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Important Home Buying Questions

By - 2008

The following quick list of home buying questions is meant to get you to think carefully about what may be the biggest purchase of your life--and the biggest ongoing expense. They are not only meant to help you choose the right house, but also meant to get you thinking about whether you should buy a house in the first place. Let's get to the list...

How long will you be living in the home?

Of course this is a guess, since life is unpredictable, but make the guess. If you aren't planning on living there for more than five years, you are probably better off renting. This is especially true when real estate values are stable or falling. But even when they are rising at normal rates, you eat up so much money in the transaction costs of buying and selling that you need to sell for substantially more than you paid just to break even--and that's not counting the additional expense of owning for those years versus renting, which brings us to our next question...

What is the cost difference between renting and owning?

We're asking about the general level of rent in an area versus the cost of buying and owning a home of similar size and function. This varies around the country, and there might be places where it will be cheaper to buy here and there, but this is rare. I have seen cities where the cost of owning even a two-bedroom home (loan payment, insurance, taxes, maintenance) was $500 more than renting. When it reaches that extreme, it is usually better to rent and bank the difference until a great deal comes along.

Do you like a lot of responsibility?

There is more to owning than renting, and most people don't think about the responsibility involved. There are no big financial surprises in a rental, because it is the landlords responsibility to fix any major systems that fail. In your own home, on the other hand, you can have a $3,000 surprise at any time, due to a leak in the roof, a heater that fails, or wiring problems. Are you ready for that? Are you ready for the regular mowing of the lawn, trimming the bushes, fixing the toilet, and so on?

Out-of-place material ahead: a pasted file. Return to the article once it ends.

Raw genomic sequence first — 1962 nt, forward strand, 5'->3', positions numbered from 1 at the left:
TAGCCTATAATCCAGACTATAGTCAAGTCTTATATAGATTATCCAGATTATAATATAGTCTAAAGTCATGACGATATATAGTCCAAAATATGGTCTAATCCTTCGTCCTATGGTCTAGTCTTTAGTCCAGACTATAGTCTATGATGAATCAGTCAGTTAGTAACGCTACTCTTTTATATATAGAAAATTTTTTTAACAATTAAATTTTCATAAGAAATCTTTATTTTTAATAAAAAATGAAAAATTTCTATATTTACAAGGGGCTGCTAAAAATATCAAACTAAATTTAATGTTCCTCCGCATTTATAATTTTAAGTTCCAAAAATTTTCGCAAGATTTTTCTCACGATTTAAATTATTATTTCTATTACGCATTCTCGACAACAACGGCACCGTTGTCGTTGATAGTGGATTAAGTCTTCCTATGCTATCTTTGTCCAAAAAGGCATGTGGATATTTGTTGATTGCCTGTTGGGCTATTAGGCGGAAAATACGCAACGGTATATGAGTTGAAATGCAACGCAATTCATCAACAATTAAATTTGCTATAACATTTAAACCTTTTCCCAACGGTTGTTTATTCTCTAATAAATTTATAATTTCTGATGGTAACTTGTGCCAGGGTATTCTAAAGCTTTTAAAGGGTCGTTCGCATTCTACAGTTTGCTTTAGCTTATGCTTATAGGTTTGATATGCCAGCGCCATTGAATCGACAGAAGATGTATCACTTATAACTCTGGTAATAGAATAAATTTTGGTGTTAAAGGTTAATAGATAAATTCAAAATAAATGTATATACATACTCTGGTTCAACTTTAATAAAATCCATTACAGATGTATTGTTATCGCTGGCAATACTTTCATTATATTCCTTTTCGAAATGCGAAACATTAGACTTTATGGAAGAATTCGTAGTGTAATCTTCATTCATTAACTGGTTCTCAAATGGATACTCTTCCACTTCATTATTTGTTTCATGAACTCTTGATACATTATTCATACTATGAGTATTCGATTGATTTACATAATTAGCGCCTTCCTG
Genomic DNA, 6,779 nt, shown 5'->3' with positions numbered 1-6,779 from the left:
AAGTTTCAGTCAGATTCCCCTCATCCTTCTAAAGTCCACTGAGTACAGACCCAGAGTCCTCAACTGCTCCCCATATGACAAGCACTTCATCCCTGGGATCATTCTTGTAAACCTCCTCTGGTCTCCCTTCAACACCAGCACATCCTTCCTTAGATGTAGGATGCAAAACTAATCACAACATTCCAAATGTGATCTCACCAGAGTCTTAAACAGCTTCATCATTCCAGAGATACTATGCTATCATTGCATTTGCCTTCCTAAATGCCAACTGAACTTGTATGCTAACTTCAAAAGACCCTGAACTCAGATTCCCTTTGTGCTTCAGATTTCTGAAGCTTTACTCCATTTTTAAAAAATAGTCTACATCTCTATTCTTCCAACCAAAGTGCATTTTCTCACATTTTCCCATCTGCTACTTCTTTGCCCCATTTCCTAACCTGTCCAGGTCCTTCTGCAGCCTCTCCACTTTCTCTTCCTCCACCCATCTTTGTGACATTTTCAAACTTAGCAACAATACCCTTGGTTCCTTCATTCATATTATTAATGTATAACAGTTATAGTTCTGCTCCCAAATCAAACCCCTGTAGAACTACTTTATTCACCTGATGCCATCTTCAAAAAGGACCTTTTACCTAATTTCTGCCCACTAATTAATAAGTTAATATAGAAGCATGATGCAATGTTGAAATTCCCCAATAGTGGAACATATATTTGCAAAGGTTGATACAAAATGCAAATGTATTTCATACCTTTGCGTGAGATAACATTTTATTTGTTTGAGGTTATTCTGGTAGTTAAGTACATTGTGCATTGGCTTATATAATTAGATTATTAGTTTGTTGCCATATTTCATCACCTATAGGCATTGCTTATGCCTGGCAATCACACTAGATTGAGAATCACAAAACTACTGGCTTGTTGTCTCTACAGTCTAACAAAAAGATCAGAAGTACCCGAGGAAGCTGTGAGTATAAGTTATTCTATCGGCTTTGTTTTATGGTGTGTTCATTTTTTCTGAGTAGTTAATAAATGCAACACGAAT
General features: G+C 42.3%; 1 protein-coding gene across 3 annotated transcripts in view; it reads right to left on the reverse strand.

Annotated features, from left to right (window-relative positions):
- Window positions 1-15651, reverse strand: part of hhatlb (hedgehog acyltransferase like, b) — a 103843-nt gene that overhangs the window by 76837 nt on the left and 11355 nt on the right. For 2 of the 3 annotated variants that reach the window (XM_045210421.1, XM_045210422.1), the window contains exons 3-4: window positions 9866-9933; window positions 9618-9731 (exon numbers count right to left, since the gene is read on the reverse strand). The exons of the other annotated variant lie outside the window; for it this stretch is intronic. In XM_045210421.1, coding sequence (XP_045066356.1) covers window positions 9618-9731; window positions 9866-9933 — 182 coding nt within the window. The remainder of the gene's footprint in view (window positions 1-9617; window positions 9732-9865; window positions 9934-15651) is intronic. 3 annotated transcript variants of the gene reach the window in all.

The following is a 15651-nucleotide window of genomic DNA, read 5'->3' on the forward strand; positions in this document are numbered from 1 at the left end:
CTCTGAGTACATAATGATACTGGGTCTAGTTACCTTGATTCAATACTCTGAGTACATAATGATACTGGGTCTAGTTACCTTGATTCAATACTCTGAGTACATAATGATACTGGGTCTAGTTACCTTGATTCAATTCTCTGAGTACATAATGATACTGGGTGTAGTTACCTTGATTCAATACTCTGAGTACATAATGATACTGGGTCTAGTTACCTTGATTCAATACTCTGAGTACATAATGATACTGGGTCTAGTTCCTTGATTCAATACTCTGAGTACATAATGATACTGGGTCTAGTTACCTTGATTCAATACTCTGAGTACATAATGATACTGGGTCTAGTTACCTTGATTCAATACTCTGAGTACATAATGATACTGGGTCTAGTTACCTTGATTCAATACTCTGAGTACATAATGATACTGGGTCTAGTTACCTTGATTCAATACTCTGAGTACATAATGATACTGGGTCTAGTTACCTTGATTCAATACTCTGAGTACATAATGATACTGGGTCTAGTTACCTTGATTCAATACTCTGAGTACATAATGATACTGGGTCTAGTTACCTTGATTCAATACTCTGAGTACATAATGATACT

What do you really need?

Once you decide that you want to buy, this becomes one of the most important home buying questions. When you have answered it to your satisfaction, and if financial security is one of your goals too, look for the lowest-cost home that will meet your needs. It is easy to buy a home that is just a little more, and a little bigger, and so have additional expenses that easily add up to tens of thousands of dollars over the years. That's money you could save for later in life, use for a business, or for any other purpose. Stretching you budget to accommodate a more expensive home also leaves you far more vulnerable when tough times come.

What is the real cost of each home you look at?

It is too easy to focus on price alone as the "cost" of a house, but the cost over time will include anticipated repairs, taxes, insurance, utilities, and mortgage interest. You can even consider the cost of commuting when looking at homes. After all, a nice home far from town might mean as much as $100 more per month added to your expenses.

Can the home meet your future needs?

This last of these home buying questions has to do with the fact that family size and other factors change. If you are planning to have children in the time you'll be living in the home, it should either have the room necessary or you should know where you'll be able to build an addition. If you are going to start a home business, you should consider where your office or shipping center will be. Don't buy too much home for the sake of possible changes that aren't very likely. If you're not sure, just look at the home in terms of whether and how it can be modified--if those changes happen.


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Houses Under Fifty Thousand | Important Home Buying Questions